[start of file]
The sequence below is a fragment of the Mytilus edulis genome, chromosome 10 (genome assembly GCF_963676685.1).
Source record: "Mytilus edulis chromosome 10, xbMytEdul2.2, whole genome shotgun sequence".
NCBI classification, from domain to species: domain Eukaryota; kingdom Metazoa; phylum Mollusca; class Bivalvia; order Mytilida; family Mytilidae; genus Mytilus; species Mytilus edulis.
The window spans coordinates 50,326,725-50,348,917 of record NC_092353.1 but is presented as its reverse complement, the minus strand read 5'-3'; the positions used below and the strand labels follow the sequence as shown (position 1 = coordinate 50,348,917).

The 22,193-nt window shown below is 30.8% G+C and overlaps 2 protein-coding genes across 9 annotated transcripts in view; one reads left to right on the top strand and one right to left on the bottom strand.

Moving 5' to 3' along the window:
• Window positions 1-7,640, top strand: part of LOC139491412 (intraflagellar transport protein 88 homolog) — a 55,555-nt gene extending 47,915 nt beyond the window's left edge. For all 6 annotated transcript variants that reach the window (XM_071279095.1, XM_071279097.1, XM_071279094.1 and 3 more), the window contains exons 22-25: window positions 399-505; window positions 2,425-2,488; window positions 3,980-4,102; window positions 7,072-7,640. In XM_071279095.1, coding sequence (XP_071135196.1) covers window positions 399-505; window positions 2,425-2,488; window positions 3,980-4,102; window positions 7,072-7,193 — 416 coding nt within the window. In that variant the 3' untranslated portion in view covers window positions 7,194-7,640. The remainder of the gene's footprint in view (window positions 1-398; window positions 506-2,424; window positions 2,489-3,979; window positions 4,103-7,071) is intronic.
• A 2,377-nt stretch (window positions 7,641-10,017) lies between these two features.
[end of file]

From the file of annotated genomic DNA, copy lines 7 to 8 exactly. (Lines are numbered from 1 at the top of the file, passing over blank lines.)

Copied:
• Window positions 1-7,640, top strand: part of LOC139491412 (intraflagellar transport protein 88 homolog) — a 55,555-nt gene extending 47,915 nt beyond the window's left edge. For all 6 annotated transcript variants that reach the window (XM_071279095.1, XM_071279097.1, XM_071279094.1 and 3 more), the window contains exons 22-25: window positions 399-505; window positions 2,425-2,488; window positions 3,980-4,102; window positions 7,072-7,640. In XM_071279095.1, coding sequence (XP_071135196.1) covers window positions 399-505; window positions 2,425-2,488; window positions 3,980-4,102; window positions 7,072-7,193 — 416 coding nt within the window. In that variant the 3' untranslated portion in view covers window positions 7,194-7,640. The remainder of the gene's footprint in view (window positions 1-398; window positions 506-2,424; window positions 2,489-3,979; window positions 4,103-7,071) is intronic.
• A 2,377-nt stretch (window positions 7,641-10,017) lies between these two features.